ALARMING RESOURCE THEFT

Miners cash in as watchdog agency slumbers

Audit shows companies operate under minimum or no supervision

In Summary

• Firms abuse laws on royalties, dump poisonous chemicals with impunity.

• Department of Mining indicted for failure to monitor operations in sector.

Auditor General Edward Ouko
Auditor General Edward Ouko
Image: FILE

Mining companies are having a field day as the government agency tasked to monitor them snores away.

The firms are abusing laws regulating the payment of royalties, dumping of poisonous chemicals, CSR and skills transfer to locals.

The findings, in a bold performance audit report, paint an upsetting state for communities that expect government protection from the usually exploitative miners.

Auditor General Edward Ouko indicts the State Department of Mining (SDoM) for not monitoring the operations of the mining sector to the required standards.

Staff shortages at SDoM – including drivers, and lack of facilities to monitor mining operations among them weighing scales - has worsened the situation.

This, he says, has opened the door for illegalities, citing smelting operations as creating an avenue for the illegal sale of gold.

Operations of Kilimapesa Gold, Karebe Gold, Base Titanium and Tata Chemicals were studied as a representative sample of the 258 mining companies operating in Kenya.

In Karebe – operating in Nandi - the audit revealed that tailings generated after processing gold using mercury and cyanide were dumped in an open place.

During the review, there were no mechanisms in place to ensure that the harmful chemicals are not spread after heavy rains.

In Migori, locals accused Kilimapesa of dumping refuse containing cyanide and mercury into nearby water resources, causing livestock deaths.

SDoM relies on weights declared by mining companies, hence, cannot determine the quantities of minerals being exported – yet the same is used to compute royalties.

The auditor, after a review of operations of four companies, cited this as the reason the mining sector, with a potential of contributing 10 per cent to the GDP, is doing a measly one per cent.

SDoM is tasked with ensuring that mining companies adhere to provisions of the Mining Act, 2016, and licensing conditions.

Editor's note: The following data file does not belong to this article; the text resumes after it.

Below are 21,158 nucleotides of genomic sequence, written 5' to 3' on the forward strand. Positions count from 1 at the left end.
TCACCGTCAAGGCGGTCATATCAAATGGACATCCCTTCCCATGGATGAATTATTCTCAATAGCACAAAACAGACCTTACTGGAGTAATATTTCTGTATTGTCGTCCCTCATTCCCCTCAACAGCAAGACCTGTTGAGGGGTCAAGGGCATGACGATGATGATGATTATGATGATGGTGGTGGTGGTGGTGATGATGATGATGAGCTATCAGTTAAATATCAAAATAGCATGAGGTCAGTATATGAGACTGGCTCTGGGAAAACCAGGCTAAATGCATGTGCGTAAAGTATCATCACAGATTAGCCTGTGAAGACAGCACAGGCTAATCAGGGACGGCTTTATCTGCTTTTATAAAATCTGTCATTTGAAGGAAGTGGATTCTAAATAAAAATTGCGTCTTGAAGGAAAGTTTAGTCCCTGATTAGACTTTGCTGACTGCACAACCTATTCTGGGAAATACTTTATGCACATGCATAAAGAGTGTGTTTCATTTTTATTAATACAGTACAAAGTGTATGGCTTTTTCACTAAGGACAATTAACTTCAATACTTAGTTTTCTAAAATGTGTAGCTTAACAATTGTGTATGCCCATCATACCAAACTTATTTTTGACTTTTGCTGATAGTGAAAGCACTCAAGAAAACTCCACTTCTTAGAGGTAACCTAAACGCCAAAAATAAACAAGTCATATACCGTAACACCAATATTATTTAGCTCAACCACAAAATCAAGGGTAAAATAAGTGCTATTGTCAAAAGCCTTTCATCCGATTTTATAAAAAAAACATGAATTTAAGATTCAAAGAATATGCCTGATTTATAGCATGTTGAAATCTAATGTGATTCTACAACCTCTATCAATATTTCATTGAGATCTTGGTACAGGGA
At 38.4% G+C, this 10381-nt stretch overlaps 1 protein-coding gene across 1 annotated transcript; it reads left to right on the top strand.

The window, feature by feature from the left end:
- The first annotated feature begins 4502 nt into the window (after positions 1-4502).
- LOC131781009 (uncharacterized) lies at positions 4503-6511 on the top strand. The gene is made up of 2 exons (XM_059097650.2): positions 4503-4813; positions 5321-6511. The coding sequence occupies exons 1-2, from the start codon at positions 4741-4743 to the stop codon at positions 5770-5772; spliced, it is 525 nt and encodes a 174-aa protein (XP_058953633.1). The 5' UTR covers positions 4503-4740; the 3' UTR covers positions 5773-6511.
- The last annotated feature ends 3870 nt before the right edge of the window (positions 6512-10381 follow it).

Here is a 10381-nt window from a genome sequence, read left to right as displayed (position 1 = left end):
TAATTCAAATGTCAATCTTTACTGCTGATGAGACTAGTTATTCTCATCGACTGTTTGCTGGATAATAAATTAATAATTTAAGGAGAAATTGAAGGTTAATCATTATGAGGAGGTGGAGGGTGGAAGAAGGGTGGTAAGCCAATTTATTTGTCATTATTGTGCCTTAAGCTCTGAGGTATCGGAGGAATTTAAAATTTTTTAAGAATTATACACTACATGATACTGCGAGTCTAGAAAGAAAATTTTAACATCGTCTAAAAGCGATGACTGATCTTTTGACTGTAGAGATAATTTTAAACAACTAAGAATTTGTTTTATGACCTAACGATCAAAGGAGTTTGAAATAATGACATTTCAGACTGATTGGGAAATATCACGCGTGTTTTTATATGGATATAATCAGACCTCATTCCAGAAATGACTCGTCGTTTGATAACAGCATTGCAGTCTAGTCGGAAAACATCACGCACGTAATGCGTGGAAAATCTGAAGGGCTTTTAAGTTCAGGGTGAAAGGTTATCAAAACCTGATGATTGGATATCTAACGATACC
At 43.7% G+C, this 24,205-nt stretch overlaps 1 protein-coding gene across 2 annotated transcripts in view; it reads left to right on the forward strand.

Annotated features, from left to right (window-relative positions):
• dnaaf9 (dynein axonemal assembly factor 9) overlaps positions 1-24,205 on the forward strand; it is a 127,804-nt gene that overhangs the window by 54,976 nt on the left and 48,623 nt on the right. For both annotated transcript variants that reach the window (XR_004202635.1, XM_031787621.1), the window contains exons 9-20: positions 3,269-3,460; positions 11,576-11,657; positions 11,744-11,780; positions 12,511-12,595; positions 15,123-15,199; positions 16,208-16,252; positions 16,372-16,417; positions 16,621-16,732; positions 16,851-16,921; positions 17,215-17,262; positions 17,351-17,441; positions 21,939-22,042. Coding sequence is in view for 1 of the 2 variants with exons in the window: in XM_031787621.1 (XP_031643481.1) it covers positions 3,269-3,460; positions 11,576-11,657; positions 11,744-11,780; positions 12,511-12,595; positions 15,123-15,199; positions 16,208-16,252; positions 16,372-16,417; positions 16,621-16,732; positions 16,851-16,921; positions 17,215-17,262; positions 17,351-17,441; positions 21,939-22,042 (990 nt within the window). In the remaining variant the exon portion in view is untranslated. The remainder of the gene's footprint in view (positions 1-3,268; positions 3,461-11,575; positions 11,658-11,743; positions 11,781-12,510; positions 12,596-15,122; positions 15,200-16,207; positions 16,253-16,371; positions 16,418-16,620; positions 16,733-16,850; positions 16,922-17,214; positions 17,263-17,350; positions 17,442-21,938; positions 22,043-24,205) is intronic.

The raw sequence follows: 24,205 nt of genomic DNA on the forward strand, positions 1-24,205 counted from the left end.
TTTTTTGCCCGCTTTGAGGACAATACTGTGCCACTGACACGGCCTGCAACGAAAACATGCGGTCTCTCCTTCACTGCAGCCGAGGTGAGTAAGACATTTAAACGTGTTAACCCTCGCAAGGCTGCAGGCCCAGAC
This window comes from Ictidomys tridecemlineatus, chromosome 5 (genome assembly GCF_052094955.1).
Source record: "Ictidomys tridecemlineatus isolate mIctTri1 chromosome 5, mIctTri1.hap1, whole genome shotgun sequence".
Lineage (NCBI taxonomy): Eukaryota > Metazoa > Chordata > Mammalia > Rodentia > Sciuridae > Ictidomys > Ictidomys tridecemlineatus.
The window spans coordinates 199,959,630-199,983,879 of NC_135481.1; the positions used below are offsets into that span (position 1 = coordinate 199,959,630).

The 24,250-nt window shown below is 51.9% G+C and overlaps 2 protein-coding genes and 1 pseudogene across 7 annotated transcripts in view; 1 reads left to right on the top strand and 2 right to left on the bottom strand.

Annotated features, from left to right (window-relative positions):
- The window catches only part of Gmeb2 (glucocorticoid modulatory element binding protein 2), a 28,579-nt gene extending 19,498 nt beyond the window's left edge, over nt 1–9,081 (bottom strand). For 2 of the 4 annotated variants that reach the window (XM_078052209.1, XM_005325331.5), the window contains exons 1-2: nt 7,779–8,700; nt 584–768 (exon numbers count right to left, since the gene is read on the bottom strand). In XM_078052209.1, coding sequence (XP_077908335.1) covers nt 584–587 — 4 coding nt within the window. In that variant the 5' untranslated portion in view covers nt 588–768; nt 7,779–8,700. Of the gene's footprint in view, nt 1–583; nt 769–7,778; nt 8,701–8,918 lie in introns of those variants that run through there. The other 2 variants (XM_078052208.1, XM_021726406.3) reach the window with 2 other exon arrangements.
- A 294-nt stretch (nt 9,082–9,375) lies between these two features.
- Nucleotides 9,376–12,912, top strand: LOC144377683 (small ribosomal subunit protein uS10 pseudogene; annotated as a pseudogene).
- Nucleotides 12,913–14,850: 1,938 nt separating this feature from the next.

The auditor queried why Tata Chemicals continued its operations despite failing to remit royalty on due dates.

Section 187 of the Mining Act says licences for non-compliant firms should be revoked within 60 days of their failure to remit royalties.

During the audit period, Tata was found to owe the government Sh16 million in royalties for financial years ending 2016 and 2017.

“There was minimal follow up from the department with regards to the arrears,” the auditor said in the report which showed that Base Titanium, Karebe, and Kilimapesa had paid due royalties of Sh1.2 billion.

Ouko further pokes holes on the payment, citing discrepancies on the amount paid by the firms and the data maintained by the Mining department.

Documentary review showed some companies paid royalties to counties contrary to the law requiring them to pay dues to the national government.

Further to this, the audit revealed that there inconsistencies in the timelines for payment of royalties by Karebe and Kilimapesa yet they extracted the same mineral.

The review revealed that Karebe paid royalties before export based on the quantity, level of purity and price of gold in the international market.

Kilimapesa, on the other hand, pays royalties based on the selling price of gold determined by the purchasing overseas company after export.

“SDoM is therefore not involved in the determination of the level of purity of gold, which is a major variable in the determination of the amount of royalties payable,” the report reads.

“There is a risk of mining companies colluding with the buyers to undervalue the mineral so as to pay less royalty to the government,” Ouko said.

Owing to this detachment, the auditor held that the Mining department is not in a position to advise the government on how much revenue is expected from the sector.

On matters staffing, the department was found to be lacking data on indicating the number of Kenyans employed by the mining companies.

This has seen the companies continue relying on expatriates, hence denying Kenyans an opportunity to work in the industry.

A number of the companies are also not linking with universities to offer course relevant to the sector as required by Section 47 of the Mining Act.